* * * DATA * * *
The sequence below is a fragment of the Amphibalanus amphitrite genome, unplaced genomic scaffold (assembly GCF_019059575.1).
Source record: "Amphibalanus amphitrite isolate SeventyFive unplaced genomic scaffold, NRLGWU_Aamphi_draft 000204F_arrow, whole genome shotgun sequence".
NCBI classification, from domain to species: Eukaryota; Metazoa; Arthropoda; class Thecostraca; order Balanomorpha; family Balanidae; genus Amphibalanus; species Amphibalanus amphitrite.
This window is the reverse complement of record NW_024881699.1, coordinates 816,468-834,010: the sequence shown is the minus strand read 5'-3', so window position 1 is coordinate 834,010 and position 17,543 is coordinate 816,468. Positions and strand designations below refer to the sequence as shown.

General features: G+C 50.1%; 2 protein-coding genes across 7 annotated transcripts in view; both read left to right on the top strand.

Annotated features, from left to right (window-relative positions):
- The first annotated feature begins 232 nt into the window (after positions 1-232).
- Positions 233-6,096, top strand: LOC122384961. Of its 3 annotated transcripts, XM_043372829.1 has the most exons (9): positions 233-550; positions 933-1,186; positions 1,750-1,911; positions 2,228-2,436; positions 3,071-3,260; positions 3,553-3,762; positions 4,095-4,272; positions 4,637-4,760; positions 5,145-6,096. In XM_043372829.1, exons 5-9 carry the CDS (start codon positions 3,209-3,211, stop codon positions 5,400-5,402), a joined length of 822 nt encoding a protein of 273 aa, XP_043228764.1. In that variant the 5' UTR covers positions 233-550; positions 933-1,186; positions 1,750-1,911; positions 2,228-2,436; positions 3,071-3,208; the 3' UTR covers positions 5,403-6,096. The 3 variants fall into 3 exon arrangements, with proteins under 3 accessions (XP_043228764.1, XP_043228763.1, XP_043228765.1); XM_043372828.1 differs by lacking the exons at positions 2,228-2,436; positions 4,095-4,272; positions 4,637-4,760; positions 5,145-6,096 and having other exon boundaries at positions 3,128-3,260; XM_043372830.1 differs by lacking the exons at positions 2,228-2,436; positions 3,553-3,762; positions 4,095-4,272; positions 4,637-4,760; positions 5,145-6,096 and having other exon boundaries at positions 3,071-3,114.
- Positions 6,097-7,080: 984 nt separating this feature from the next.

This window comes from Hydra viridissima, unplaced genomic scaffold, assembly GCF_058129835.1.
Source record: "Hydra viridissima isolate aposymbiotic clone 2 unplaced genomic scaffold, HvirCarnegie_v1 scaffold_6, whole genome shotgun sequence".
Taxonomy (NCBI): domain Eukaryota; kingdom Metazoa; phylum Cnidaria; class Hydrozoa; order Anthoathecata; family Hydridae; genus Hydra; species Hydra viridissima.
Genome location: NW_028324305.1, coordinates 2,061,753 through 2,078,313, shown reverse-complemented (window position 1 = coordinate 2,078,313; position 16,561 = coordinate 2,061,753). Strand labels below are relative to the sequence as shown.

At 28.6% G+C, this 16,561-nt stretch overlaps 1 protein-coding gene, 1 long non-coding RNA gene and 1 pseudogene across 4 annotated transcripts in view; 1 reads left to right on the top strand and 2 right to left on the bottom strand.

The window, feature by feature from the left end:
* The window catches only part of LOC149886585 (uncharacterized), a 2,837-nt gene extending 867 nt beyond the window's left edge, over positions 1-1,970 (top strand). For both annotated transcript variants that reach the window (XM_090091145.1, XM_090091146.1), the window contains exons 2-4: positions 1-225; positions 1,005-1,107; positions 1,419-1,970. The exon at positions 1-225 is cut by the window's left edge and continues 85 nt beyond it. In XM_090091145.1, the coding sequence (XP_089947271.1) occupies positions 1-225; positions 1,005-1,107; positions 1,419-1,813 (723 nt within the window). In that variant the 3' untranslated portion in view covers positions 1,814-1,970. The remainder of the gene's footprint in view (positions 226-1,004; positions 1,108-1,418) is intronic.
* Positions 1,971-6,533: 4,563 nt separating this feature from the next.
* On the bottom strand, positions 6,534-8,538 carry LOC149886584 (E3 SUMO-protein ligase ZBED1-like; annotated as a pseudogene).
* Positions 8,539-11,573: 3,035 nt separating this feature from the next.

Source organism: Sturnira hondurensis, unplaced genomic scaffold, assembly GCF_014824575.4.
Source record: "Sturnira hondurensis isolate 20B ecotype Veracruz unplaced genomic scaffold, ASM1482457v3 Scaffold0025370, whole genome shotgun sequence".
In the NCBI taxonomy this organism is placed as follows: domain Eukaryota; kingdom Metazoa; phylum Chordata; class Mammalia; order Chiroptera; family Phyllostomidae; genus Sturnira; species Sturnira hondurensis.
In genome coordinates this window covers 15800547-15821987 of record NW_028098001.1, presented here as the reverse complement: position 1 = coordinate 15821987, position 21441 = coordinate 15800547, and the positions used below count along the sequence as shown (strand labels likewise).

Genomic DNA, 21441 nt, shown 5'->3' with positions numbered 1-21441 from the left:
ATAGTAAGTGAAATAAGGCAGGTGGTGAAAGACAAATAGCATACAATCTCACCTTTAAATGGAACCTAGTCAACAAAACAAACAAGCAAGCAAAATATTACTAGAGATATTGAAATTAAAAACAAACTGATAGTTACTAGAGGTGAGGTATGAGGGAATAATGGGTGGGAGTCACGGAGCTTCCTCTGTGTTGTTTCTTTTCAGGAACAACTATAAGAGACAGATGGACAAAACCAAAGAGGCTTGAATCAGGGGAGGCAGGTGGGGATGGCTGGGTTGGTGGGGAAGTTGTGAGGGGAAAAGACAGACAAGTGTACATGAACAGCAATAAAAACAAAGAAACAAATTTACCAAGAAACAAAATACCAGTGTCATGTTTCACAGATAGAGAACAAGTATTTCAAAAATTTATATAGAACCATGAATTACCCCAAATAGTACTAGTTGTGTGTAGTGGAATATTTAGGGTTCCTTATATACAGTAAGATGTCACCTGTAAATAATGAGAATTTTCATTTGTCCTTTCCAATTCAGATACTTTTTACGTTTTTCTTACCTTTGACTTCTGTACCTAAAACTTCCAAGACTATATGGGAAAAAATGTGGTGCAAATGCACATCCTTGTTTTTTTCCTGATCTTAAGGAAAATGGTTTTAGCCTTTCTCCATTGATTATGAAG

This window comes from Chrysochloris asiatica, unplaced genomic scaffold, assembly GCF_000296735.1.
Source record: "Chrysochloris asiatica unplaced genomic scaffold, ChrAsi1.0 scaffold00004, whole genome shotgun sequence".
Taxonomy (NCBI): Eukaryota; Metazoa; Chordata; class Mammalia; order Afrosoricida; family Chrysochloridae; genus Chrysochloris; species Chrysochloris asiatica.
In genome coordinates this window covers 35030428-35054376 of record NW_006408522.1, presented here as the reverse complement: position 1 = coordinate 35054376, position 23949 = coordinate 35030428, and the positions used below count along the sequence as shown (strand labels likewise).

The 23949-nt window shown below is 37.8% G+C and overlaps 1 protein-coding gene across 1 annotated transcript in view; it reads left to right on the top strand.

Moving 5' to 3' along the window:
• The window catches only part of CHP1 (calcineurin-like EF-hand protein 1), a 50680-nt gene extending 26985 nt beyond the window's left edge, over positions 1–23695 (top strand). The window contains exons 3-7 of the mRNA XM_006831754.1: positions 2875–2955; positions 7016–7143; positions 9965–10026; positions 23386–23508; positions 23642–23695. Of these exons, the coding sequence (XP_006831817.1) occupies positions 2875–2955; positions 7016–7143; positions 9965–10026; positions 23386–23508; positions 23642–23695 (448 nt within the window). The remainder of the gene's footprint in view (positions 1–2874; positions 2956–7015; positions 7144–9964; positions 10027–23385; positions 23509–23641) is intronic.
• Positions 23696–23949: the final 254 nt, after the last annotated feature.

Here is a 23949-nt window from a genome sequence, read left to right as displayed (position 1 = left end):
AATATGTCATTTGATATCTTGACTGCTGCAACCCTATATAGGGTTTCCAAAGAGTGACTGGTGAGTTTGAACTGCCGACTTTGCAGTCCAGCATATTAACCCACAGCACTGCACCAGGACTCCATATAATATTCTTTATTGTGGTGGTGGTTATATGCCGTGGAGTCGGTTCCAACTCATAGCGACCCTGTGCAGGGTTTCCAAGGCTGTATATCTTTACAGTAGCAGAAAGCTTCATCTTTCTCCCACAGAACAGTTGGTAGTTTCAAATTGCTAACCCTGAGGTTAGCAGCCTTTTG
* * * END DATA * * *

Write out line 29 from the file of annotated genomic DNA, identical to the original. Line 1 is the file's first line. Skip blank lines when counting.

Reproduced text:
In genome coordinates this window covers 35030428-35054376 of record NW_006408522.1, presented here as the reverse complement: position 1 = coordinate 35054376, position 23949 = coordinate 35030428, and the positions used below count along the sequence as shown (strand labels likewise).